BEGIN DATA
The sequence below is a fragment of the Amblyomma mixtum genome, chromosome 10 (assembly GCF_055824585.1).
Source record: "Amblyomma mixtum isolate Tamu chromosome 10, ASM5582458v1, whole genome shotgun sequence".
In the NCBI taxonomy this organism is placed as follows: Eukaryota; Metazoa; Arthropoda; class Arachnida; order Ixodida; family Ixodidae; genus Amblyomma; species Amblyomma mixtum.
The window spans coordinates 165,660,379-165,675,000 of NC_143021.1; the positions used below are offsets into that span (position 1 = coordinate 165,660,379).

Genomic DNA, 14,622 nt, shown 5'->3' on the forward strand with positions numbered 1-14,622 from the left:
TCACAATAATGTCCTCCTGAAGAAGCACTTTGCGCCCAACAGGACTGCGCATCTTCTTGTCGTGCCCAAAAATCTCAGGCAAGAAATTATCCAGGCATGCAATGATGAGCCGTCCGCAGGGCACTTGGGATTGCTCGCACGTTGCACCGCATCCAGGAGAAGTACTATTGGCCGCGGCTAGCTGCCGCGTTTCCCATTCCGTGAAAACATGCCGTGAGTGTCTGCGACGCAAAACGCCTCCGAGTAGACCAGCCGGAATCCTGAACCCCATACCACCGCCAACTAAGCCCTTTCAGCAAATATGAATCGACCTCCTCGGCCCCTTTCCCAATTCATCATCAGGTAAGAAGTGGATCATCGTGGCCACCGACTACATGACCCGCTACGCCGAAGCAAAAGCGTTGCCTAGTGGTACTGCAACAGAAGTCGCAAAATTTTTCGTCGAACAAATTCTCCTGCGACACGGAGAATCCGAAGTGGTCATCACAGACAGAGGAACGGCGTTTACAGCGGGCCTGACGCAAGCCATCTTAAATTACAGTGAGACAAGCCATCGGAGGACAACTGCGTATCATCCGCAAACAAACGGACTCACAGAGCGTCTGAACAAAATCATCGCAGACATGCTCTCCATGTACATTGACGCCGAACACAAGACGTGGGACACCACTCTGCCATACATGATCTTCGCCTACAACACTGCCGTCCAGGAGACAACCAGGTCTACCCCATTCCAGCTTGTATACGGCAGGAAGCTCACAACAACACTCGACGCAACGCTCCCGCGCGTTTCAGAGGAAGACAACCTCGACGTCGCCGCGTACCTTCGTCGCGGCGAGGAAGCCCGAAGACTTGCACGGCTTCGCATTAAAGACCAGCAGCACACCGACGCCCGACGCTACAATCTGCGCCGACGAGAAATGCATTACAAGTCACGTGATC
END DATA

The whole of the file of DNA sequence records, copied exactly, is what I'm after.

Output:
The sequence below is a fragment of the Amblyomma mixtum genome, chromosome 10 (assembly GCF_055824585.1).
Source record: "Amblyomma mixtum isolate Tamu chromosome 10, ASM5582458v1, whole genome shotgun sequence".
In the NCBI taxonomy this organism is placed as follows: Eukaryota; Metazoa; Arthropoda; class Arachnida; order Ixodida; family Ixodidae; genus Amblyomma; species Amblyomma mixtum.
The window spans coordinates 165,660,379-165,675,000 of NC_143021.1; the positions used below are offsets into that span (position 1 = coordinate 165,660,379).

Genomic DNA, 14,622 nt, shown 5'->3' on the forward strand with positions numbered 1-14,622 from the left:
TCACAATAATGTCCTCCTGAAGAAGCACTTTGCGCCCAACAGGACTGCGCATCTTCTTGTCGTGCCCAAAAATCTCAGGCAAGAAATTATCCAGGCATGCAATGATGAGCCGTCCGCAGGGCACTTGGGATTGCTCGCACGTTGCACCGCATCCAGGAGAAGTACTATTGGCCGCGGCTAGCTGCCGCGTTTCCCATTCCGTGAAAACATGCCGTGAGTGTCTGCGACGCAAAACGCCTCCGAGTAGACCAGCCGGAATCCTGAACCCCATACCACCGCCAACTAAGCCCTTTCAGCAAATATGAATCGACCTCCTCGGCCCCTTTCCCAATTCATCATCAGGTAAGAAGTGGATCATCGTGGCCACCGACTACATGACCCGCTACGCCGAAGCAAAAGCGTTGCCTAGTGGTACTGCAACAGAAGTCGCAAAATTTTTCGTCGAACAAATTCTCCTGCGACACGGAGAATCCGAAGTGGTCATCACAGACAGAGGAACGGCGTTTACAGCGGGCCTGACGCAAGCCATCTTAAATTACAGTGAGACAAGCCATCGGAGGACAACTGCGTATCATCCGCAAACAAACGGACTCACAGAGCGTCTGAACAAAATCATCGCAGACATGCTCTCCATGTACATTGACGCCGAACACAAGACGTGGGACACCACTCTGCCATACATGATCTTCGCCTACAACACTGCCGTCCAGGAGACAACCAGGTCTACCCCATTCCAGCTTGTATACGGCAGGAAGCTCACAACAACACTCGACGCAACGCTCCCGCGCGTTTCAGAGGAAGACAACCTCGACGTCGCCGCGTACCTTCGTCGCGGCGAGGAAGCCCGAAGACTTGCACGGCTTCGCATTAAAGACCAGCAGCACACCGACGCCCGACGCTACAATCTGCGCCGACGAGAAATGCATTACAAGTCACGTGATC